Republican Lt. Gov. Bill Bolling on Monday sharply criticized his party’s selection of E. W. Jackson as its nominee for lieutenant governor, saying it will “feed the image of extremism” in the party. Jackson, a Chesapeake minister, emerged as the surprise winner Saturday in a seven-way race decided at a party convention in Richmond. Bolling, who is not seeking re-election, said the man party activists chose to replace him has made “simply indefensible” statements.
Republican gubernatorial nominee Ken Cuccinelli defended his conservative record Sunday in an interview along with fellow GOP statewide ticket members E.W. Jackson and State Sen. Mark Obenshain, R-Harrisonburg. ..."When we explain to people how my view of government helps drive job creation…that's where we get votes," Cuccinelli said.
Democrats sought on Monday to frame Virginia’s bellwether races for governor and other statewide offices as a referendum on a conservative GOP ticket with particular attention to past comments by GOP lieutenant governor nominee E.W. Jackson likening Planned Parenthood to the Ku Klux Klan. At the top of the ticket, Attorney General Ken Cuccinelli, the party’s nominee for governor, disassociated his campaign from Jackson’s remarks.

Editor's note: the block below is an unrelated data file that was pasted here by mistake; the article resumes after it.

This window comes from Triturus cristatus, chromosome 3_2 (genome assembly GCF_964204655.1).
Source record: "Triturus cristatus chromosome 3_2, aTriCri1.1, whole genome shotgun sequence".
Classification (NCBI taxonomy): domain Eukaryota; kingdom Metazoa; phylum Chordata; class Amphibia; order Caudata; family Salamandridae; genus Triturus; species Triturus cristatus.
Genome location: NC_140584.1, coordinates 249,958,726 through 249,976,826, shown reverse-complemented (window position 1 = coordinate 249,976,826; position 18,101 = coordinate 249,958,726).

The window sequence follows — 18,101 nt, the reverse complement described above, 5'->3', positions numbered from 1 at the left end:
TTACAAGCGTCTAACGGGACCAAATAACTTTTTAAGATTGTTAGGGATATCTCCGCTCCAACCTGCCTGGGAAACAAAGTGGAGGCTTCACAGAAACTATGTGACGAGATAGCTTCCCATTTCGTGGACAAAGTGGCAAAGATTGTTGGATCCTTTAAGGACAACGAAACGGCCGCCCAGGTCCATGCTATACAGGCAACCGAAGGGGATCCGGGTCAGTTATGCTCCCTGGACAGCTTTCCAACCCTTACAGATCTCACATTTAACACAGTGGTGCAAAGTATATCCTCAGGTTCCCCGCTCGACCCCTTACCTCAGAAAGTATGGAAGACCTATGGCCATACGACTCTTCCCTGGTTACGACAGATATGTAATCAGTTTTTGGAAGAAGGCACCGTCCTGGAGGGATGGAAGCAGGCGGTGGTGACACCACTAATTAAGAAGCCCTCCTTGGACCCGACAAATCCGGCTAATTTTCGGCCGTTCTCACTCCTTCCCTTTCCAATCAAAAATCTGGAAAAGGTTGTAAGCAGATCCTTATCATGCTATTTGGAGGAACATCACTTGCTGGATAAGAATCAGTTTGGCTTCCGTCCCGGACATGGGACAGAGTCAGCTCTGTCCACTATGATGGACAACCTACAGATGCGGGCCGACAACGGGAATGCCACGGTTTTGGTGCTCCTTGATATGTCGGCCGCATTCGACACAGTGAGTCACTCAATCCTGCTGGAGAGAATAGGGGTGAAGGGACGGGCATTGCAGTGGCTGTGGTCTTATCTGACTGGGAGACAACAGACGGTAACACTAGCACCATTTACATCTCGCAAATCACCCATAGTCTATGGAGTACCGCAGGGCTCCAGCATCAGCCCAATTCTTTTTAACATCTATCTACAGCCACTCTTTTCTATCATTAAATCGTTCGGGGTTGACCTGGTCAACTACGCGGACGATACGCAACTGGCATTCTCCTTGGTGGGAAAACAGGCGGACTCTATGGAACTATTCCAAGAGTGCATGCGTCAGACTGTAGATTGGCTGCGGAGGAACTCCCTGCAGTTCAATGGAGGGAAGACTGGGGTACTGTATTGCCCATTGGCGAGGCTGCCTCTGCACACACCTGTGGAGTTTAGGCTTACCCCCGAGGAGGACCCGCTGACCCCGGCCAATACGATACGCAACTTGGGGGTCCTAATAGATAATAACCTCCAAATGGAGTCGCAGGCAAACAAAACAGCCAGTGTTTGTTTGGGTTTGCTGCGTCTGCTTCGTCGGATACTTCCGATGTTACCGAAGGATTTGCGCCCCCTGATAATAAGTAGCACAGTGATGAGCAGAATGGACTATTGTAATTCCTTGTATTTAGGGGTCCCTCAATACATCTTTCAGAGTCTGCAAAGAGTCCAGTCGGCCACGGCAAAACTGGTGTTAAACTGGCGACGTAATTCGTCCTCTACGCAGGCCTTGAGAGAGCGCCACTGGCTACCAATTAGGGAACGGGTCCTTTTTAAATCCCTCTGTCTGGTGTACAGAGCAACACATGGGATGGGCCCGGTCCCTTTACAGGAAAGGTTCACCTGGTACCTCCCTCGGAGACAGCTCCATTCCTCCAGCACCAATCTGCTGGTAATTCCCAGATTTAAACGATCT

Until Saturday, E.W. Jackson was known primarily in political circles as a preacher noteworthy for his conservative activism and controversial rhetoric about abortion, gay people, Muslims and Barack Obama. That changed the instant he claimed the Virginia Republican nomination for lieutenant governor from a field of seven candidates, becoming just the second African American picked by the party to run for statewide office.